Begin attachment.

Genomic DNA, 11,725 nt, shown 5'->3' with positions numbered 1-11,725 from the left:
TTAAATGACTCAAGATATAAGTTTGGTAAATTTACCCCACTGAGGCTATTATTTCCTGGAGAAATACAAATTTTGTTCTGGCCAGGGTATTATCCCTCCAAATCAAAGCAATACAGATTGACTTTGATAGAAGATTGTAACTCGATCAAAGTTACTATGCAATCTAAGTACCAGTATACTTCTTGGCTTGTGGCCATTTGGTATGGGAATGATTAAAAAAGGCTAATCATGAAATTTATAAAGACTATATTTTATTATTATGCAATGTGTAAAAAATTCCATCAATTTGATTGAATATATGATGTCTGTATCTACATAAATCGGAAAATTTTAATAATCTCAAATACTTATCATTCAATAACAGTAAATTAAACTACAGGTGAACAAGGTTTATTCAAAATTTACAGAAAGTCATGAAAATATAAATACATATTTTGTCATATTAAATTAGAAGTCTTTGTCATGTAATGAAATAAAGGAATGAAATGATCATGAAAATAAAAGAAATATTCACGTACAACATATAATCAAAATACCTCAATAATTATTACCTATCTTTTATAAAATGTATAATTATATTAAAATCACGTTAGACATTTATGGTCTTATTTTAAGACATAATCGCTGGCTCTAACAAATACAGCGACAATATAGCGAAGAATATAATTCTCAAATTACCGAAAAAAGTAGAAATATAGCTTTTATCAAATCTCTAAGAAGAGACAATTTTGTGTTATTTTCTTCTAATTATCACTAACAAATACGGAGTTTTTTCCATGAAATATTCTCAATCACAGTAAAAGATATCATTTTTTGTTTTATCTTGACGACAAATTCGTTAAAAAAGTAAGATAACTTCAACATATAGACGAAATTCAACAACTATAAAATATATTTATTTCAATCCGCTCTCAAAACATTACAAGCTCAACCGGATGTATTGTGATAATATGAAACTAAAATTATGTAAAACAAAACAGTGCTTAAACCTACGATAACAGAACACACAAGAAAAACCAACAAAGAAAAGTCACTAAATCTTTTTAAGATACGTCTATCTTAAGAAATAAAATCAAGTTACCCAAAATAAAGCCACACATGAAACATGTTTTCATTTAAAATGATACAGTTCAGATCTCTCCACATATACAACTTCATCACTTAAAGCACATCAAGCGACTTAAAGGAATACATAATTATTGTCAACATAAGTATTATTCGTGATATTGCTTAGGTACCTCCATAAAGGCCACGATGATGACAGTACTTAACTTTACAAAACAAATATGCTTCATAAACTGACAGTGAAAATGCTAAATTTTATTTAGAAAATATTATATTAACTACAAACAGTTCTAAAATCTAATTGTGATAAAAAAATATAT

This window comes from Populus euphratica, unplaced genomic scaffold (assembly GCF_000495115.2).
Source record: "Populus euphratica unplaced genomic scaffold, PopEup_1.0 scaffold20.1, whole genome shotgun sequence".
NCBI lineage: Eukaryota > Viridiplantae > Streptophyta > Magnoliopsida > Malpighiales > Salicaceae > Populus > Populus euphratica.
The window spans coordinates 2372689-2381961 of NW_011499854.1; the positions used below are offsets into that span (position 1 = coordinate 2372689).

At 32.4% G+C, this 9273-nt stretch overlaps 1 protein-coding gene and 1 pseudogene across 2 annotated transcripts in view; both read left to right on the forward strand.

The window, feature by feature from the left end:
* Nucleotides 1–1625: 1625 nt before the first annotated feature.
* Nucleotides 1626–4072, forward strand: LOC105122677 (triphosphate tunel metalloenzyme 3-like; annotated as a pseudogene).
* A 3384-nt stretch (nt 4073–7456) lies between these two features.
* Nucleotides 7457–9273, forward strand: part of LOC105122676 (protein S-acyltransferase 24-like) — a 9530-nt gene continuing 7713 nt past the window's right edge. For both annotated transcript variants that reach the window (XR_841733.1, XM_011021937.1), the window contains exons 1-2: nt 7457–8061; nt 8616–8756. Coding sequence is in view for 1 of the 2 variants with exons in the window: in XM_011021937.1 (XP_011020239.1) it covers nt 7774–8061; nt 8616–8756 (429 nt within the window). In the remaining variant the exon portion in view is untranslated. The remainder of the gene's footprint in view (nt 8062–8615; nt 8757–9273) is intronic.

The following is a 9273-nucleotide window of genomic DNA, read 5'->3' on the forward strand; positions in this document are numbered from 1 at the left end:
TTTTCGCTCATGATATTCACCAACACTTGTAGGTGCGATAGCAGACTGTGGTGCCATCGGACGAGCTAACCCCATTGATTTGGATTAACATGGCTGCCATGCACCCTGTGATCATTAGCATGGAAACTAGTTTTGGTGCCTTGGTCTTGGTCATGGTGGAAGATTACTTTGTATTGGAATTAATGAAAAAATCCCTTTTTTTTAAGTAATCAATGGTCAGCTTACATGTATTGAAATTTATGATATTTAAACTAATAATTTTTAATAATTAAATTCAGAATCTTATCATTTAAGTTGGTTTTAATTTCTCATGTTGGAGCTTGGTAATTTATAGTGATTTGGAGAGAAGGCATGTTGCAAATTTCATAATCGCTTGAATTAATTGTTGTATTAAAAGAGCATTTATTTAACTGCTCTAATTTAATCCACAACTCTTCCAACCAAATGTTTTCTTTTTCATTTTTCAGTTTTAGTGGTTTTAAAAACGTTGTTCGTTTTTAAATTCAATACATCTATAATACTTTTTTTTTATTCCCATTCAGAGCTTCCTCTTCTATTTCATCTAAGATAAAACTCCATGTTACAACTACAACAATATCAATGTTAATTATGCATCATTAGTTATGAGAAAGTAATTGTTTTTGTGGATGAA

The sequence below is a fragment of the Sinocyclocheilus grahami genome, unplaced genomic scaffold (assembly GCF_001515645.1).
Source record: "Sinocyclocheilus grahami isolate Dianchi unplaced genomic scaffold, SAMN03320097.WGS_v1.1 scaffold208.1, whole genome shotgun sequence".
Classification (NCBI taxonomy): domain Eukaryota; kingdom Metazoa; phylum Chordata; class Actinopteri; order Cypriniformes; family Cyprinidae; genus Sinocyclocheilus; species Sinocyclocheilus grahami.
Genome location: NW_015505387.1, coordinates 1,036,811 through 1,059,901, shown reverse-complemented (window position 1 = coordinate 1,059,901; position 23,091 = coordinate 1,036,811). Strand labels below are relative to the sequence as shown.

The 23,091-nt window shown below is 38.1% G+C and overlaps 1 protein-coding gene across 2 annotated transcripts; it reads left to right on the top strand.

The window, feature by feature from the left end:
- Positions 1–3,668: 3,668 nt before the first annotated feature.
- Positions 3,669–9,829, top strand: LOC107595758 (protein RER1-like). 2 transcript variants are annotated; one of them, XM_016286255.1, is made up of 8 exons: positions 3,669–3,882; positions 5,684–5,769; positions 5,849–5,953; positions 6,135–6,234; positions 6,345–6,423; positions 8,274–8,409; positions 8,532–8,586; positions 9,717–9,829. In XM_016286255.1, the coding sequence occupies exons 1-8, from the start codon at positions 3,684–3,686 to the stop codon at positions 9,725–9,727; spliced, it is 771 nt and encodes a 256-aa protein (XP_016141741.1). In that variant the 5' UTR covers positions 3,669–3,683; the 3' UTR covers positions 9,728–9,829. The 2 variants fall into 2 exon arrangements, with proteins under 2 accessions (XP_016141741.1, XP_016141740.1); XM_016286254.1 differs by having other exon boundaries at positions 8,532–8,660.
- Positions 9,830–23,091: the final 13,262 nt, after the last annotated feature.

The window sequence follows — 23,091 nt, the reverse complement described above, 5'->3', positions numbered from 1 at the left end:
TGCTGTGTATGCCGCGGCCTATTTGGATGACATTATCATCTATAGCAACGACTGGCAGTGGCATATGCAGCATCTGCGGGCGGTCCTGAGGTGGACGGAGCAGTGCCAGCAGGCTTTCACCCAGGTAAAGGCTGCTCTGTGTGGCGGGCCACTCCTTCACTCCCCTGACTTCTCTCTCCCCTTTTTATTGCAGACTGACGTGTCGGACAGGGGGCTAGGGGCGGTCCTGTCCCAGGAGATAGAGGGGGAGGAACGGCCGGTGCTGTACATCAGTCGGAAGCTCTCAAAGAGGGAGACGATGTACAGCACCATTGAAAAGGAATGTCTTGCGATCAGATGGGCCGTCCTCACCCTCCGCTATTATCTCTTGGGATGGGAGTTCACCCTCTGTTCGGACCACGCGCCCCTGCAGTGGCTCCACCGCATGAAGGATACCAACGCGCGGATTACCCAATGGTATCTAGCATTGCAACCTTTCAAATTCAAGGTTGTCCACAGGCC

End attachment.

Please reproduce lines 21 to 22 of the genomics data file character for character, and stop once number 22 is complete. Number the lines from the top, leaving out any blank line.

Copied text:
- Positions 1–3,668: 3,668 nt before the first annotated feature.
- Positions 3,669–9,829, top strand: LOC107595758 (protein RER1-like). 2 transcript variants are annotated; one of them, XM_016286255.1, is made up of 8 exons: positions 3,669–3,882; positions 5,684–5,769; positions 5,849–5,953; positions 6,135–6,234; positions 6,345–6,423; positions 8,274–8,409; positions 8,532–8,586; positions 9,717–9,829. In XM_016286255.1, the coding sequence occupies exons 1-8, from the start codon at positions 3,684–3,686 to the stop codon at positions 9,725–9,727; spliced, it is 771 nt and encodes a 256-aa protein (XP_016141741.1). In that variant the 5' UTR covers positions 3,669–3,683; the 3' UTR covers positions 9,728–9,829. The 2 variants fall into 2 exon arrangements, with proteins under 2 accessions (XP_016141741.1, XP_016141740.1); XM_016286254.1 differs by having other exon boundaries at positions 8,532–8,660.